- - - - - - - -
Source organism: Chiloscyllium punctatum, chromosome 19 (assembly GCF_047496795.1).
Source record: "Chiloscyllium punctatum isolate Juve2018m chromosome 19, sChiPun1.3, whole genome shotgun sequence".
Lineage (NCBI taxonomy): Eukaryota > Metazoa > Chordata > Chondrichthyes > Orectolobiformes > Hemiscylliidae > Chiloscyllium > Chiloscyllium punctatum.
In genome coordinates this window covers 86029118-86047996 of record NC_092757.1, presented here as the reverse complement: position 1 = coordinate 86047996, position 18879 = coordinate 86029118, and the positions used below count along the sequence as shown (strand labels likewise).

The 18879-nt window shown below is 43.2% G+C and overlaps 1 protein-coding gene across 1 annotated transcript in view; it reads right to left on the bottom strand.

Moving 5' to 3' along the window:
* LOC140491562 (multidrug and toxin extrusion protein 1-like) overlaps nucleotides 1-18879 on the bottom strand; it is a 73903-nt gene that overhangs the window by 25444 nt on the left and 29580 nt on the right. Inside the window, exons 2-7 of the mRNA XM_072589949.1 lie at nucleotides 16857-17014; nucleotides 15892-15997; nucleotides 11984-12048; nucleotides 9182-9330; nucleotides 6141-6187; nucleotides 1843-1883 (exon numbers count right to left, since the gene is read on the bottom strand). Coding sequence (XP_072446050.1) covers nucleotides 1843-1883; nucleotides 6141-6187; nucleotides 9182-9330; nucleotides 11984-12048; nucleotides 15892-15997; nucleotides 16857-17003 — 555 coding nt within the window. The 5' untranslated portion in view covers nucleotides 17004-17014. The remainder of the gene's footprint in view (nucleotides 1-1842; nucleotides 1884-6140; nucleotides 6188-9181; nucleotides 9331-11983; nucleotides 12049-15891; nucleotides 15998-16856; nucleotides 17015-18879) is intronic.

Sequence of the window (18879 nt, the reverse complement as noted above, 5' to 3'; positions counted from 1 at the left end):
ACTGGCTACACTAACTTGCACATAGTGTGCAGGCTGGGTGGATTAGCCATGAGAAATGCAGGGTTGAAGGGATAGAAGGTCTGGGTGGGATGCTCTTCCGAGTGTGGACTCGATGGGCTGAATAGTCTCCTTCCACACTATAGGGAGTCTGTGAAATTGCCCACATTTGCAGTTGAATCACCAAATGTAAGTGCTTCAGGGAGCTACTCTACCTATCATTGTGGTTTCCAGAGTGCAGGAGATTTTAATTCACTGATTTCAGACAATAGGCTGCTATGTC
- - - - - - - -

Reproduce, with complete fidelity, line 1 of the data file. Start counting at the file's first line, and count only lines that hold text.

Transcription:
Source organism: Chiloscyllium punctatum, chromosome 19 (assembly GCF_047496795.1).